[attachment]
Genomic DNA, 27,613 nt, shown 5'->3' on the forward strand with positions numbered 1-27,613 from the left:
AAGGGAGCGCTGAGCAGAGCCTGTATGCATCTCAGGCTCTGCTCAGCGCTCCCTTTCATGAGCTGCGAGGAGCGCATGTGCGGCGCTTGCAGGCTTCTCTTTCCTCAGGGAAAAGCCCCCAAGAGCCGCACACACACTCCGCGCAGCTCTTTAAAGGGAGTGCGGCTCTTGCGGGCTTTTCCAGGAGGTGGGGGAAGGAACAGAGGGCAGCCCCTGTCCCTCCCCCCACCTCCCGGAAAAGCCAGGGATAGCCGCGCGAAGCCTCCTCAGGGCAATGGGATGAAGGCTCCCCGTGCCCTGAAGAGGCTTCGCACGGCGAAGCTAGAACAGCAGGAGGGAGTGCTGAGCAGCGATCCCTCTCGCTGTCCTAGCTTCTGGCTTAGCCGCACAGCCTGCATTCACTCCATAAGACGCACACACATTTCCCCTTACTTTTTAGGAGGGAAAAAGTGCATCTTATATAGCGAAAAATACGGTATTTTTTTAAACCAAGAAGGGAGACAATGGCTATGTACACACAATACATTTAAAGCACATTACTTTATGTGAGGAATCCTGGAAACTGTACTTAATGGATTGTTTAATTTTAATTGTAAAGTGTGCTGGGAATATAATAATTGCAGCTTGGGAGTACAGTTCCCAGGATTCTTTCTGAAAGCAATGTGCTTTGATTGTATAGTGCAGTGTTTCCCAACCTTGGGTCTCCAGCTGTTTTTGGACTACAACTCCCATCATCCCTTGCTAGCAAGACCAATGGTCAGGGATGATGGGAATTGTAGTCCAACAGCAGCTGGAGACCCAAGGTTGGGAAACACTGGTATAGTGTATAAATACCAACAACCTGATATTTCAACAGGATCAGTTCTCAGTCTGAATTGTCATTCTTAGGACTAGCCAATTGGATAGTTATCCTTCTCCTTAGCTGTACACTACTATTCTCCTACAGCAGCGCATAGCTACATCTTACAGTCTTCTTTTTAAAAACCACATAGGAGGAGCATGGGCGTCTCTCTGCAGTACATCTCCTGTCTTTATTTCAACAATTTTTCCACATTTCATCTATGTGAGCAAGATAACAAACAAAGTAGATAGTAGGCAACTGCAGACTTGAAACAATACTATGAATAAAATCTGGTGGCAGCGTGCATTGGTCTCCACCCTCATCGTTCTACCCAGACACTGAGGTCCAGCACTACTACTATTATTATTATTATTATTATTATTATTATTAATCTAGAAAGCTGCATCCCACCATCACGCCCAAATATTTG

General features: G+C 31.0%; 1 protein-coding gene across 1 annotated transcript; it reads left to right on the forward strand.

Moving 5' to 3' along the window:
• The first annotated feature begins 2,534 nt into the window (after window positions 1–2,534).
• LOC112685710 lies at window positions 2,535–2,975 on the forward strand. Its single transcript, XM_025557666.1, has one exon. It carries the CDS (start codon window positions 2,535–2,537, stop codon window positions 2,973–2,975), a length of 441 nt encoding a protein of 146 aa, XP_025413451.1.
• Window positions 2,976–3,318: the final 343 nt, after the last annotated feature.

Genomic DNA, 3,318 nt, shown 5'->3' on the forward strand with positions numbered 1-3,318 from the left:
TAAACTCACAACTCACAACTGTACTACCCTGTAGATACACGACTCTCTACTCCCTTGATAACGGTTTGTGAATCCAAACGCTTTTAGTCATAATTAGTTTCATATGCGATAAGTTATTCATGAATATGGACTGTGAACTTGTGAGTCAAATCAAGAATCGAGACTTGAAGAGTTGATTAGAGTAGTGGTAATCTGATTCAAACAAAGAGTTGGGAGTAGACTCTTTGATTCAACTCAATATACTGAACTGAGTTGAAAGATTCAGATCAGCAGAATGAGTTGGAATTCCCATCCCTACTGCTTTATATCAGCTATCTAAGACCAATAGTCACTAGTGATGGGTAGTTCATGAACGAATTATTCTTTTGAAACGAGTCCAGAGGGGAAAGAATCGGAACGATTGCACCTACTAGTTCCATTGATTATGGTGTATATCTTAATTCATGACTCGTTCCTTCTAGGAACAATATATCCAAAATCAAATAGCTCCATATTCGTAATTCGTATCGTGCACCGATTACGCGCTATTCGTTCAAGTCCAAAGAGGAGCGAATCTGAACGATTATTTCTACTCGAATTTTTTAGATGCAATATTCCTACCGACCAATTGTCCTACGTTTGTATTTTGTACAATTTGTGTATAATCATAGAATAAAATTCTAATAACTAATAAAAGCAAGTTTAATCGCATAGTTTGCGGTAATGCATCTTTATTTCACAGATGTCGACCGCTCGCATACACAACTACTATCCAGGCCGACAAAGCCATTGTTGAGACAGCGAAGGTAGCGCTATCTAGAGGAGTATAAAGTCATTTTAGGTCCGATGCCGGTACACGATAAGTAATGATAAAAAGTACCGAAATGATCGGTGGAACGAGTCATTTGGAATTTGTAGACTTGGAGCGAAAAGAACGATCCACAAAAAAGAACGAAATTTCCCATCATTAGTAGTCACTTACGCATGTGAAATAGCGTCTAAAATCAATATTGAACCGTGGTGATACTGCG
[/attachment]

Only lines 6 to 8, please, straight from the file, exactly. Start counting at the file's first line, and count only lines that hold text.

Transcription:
• LOC112685710 lies at window positions 2,535–2,975 on the forward strand. Its single transcript, XM_025557666.1, has one exon. It carries the CDS (start codon window positions 2,535–2,537, stop codon window positions 2,973–2,975), a length of 441 nt encoding a protein of 146 aa, XP_025413451.1.
• Window positions 2,976–3,318: the final 343 nt, after the last annotated feature.

Genomic DNA, 3,318 nt, shown 5'->3' on the forward strand with positions numbered 1-3,318 from the left: